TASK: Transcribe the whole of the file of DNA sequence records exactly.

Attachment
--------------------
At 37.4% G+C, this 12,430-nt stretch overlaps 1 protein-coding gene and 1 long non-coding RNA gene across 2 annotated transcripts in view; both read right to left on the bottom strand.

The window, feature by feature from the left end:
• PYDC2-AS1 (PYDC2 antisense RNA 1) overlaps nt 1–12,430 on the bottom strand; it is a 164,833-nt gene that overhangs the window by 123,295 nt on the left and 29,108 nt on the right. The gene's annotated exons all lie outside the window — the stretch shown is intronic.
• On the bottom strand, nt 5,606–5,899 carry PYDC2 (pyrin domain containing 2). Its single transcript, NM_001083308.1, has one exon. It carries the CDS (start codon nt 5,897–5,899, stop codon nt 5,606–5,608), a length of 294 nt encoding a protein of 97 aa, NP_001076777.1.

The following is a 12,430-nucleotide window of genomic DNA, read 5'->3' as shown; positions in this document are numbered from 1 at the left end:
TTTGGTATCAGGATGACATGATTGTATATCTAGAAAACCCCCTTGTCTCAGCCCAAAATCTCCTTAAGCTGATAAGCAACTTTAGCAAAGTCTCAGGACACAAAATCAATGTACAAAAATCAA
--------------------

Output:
At 37.4% G+C, this 12,430-nt stretch overlaps 1 protein-coding gene and 1 long non-coding RNA gene across 2 annotated transcripts in view; both read right to left on the bottom strand.

The window, feature by feature from the left end:
• PYDC2-AS1 (PYDC2 antisense RNA 1) overlaps nt 1–12,430 on the bottom strand; it is a 164,833-nt gene that overhangs the window by 123,295 nt on the left and 29,108 nt on the right. The gene's annotated exons all lie outside the window — the stretch shown is intronic.
• On the bottom strand, nt 5,606–5,899 carry PYDC2 (pyrin domain containing 2). Its single transcript, NM_001083308.1, has one exon. It carries the CDS (start codon nt 5,897–5,899, stop codon nt 5,606–5,608), a length of 294 nt encoding a protein of 97 aa, NP_001076777.1.

The following is a 12,430-nucleotide window of genomic DNA, read 5'->3' as shown; positions in this document are numbered from 1 at the left end:
TTTGGTATCAGGATGACATGATTGTATATCTAGAAAACCCCCTTGTCTCAGCCCAAAATCTCCTTAAGCTGATAAGCAACTTTAGCAAAGTCTCAGGACACAAAATCAATGTACAAAAATCAA